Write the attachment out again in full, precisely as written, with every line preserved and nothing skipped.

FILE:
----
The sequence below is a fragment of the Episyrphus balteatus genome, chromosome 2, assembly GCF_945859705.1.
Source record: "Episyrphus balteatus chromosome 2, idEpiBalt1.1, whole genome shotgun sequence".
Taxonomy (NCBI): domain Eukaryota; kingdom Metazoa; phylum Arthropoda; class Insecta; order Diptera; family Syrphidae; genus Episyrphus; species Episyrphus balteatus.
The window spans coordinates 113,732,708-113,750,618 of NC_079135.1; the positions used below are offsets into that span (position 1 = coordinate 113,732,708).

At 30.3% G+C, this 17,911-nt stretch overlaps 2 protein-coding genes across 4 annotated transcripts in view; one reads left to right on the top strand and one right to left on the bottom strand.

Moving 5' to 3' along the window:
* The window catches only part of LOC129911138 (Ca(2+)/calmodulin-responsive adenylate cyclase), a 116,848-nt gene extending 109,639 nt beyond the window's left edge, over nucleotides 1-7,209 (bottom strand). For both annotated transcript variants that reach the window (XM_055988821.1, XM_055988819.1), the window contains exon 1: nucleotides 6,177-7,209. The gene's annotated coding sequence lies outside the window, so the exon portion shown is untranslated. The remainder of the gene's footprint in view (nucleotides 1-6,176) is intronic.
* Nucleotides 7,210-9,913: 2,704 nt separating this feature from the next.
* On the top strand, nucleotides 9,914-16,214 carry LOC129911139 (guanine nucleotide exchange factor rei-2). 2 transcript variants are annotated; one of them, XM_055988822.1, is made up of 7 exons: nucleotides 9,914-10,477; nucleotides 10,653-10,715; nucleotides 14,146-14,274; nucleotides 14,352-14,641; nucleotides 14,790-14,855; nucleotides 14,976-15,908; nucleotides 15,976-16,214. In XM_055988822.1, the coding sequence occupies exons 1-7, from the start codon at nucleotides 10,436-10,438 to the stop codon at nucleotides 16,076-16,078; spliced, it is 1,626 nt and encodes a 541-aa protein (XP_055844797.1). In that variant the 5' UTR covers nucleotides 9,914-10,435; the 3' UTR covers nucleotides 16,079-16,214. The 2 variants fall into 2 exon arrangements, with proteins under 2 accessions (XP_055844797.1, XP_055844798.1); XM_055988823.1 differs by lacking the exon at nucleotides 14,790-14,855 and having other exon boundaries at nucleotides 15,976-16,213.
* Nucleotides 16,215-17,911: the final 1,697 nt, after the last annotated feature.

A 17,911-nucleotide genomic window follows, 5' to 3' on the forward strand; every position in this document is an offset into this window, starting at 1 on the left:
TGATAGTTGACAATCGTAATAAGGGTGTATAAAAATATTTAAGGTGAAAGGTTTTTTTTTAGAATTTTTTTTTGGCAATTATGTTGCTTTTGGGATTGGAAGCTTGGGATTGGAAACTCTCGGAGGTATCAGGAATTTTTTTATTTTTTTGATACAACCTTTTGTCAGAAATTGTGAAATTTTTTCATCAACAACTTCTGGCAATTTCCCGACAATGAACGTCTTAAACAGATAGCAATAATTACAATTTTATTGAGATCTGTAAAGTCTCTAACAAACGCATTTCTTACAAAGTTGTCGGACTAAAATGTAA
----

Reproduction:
The sequence below is a fragment of the Episyrphus balteatus genome, chromosome 2, assembly GCF_945859705.1.
Source record: "Episyrphus balteatus chromosome 2, idEpiBalt1.1, whole genome shotgun sequence".
Taxonomy (NCBI): domain Eukaryota; kingdom Metazoa; phylum Arthropoda; class Insecta; order Diptera; family Syrphidae; genus Episyrphus; species Episyrphus balteatus.
The window spans coordinates 113,732,708-113,750,618 of NC_079135.1; the positions used below are offsets into that span (position 1 = coordinate 113,732,708).

At 30.3% G+C, this 17,911-nt stretch overlaps 2 protein-coding genes across 4 annotated transcripts in view; one reads left to right on the top strand and one right to left on the bottom strand.

Moving 5' to 3' along the window:
* The window catches only part of LOC129911138 (Ca(2+)/calmodulin-responsive adenylate cyclase), a 116,848-nt gene extending 109,639 nt beyond the window's left edge, over nucleotides 1-7,209 (bottom strand). For both annotated transcript variants that reach the window (XM_055988821.1, XM_055988819.1), the window contains exon 1: nucleotides 6,177-7,209. The gene's annotated coding sequence lies outside the window, so the exon portion shown is untranslated. The remainder of the gene's footprint in view (nucleotides 1-6,176) is intronic.
* Nucleotides 7,210-9,913: 2,704 nt separating this feature from the next.
* On the top strand, nucleotides 9,914-16,214 carry LOC129911139 (guanine nucleotide exchange factor rei-2). 2 transcript variants are annotated; one of them, XM_055988822.1, is made up of 7 exons: nucleotides 9,914-10,477; nucleotides 10,653-10,715; nucleotides 14,146-14,274; nucleotides 14,352-14,641; nucleotides 14,790-14,855; nucleotides 14,976-15,908; nucleotides 15,976-16,214. In XM_055988822.1, the coding sequence occupies exons 1-7, from the start codon at nucleotides 10,436-10,438 to the stop codon at nucleotides 16,076-16,078; spliced, it is 1,626 nt and encodes a 541-aa protein (XP_055844797.1). In that variant the 5' UTR covers nucleotides 9,914-10,435; the 3' UTR covers nucleotides 16,079-16,214. The 2 variants fall into 2 exon arrangements, with proteins under 2 accessions (XP_055844797.1, XP_055844798.1); XM_055988823.1 differs by lacking the exon at nucleotides 14,790-14,855 and having other exon boundaries at nucleotides 15,976-16,213.
* Nucleotides 16,215-17,911: the final 1,697 nt, after the last annotated feature.

A 17,911-nucleotide genomic window follows, 5' to 3' on the forward strand; every position in this document is an offset into this window, starting at 1 on the left:
TGATAGTTGACAATCGTAATAAGGGTGTATAAAAATATTTAAGGTGAAAGGTTTTTTTTTAGAATTTTTTTTTGGCAATTATGTTGCTTTTGGGATTGGAAGCTTGGGATTGGAAACTCTCGGAGGTATCAGGAATTTTTTTATTTTTTTGATACAACCTTTTGTCAGAAATTGTGAAATTTTTTCATCAACAACTTCTGGCAATTTCCCGACAATGAACGTCTTAAACAGATAGCAATAATTACAATTTTATTGAGATCTGTAAAGTCTCTAACAAACGCATTTCTTACAAAGTTGTCGGACTAAAATGTAA